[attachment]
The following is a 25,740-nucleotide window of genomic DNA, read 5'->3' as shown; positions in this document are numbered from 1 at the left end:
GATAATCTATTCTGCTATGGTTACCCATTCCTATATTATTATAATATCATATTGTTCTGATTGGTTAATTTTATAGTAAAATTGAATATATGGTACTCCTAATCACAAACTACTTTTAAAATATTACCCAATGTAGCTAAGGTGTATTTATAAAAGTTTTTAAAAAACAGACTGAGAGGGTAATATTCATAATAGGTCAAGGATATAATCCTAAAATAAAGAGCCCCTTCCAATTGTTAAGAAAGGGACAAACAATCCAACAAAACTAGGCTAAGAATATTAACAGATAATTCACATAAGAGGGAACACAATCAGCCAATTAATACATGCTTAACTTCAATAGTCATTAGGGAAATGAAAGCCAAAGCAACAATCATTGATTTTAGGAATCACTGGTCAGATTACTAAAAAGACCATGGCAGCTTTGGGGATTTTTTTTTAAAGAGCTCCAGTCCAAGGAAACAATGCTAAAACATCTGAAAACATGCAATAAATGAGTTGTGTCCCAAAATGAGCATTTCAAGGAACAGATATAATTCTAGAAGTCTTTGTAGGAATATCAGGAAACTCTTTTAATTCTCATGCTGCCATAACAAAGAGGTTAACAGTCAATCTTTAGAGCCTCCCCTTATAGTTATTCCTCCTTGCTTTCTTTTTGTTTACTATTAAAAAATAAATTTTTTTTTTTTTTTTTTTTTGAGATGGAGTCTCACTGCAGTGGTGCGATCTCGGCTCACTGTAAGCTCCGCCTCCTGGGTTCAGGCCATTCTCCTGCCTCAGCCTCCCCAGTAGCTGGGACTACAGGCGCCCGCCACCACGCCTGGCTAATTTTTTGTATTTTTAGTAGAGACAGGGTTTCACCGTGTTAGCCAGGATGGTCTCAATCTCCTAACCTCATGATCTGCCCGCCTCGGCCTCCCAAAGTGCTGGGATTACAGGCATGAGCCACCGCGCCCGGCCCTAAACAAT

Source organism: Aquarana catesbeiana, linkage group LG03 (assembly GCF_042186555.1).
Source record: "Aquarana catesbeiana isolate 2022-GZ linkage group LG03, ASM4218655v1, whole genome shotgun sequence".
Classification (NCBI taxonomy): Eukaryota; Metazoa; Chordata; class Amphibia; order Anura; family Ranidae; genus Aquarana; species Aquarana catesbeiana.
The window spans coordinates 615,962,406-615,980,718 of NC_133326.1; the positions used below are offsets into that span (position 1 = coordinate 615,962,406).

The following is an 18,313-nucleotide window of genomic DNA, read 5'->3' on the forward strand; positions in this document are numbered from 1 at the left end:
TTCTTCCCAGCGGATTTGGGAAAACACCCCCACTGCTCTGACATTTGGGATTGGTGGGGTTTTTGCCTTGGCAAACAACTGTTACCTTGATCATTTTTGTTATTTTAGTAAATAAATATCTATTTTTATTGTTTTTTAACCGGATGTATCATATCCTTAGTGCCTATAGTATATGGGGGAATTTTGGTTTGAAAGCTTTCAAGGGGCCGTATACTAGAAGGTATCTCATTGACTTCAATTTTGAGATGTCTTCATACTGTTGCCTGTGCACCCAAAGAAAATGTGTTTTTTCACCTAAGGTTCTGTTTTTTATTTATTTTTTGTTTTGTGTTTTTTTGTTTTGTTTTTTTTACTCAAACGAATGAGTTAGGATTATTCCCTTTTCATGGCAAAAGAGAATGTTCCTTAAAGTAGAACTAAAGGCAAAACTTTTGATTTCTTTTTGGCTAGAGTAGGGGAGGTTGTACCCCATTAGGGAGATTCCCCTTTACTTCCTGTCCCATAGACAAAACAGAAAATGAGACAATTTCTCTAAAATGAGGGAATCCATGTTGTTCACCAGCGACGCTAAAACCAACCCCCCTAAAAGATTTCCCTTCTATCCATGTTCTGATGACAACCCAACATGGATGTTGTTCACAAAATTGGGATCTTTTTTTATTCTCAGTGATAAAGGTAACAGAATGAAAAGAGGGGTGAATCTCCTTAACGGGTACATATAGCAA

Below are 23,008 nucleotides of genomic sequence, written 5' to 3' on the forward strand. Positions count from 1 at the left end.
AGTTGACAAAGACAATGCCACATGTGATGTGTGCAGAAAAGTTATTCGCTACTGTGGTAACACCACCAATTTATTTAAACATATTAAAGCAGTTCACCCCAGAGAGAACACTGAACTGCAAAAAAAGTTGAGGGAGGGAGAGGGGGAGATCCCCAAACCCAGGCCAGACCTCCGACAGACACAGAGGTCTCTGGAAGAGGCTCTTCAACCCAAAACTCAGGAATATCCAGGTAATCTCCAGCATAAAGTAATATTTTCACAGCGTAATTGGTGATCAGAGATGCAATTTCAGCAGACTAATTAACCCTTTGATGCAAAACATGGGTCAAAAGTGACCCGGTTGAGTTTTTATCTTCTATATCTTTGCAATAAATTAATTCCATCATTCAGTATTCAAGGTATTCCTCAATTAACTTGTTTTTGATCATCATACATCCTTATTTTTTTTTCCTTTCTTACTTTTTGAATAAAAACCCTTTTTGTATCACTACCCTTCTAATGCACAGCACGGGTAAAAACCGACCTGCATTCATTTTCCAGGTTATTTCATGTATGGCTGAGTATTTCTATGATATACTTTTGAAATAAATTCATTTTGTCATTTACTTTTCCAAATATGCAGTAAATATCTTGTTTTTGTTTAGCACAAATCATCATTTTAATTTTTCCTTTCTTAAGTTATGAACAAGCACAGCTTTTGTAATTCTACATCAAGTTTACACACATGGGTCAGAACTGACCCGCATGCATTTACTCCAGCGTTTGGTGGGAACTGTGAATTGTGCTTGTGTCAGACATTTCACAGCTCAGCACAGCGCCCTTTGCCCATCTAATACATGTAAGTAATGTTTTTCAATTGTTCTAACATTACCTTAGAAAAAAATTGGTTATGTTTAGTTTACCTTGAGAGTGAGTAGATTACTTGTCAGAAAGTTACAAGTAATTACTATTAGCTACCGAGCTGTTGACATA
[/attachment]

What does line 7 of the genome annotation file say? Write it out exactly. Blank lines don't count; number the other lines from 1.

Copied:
The following is an 18,313-nucleotide window of genomic DNA, read 5'->3' on the forward strand; positions in this document are numbered from 1 at the left end: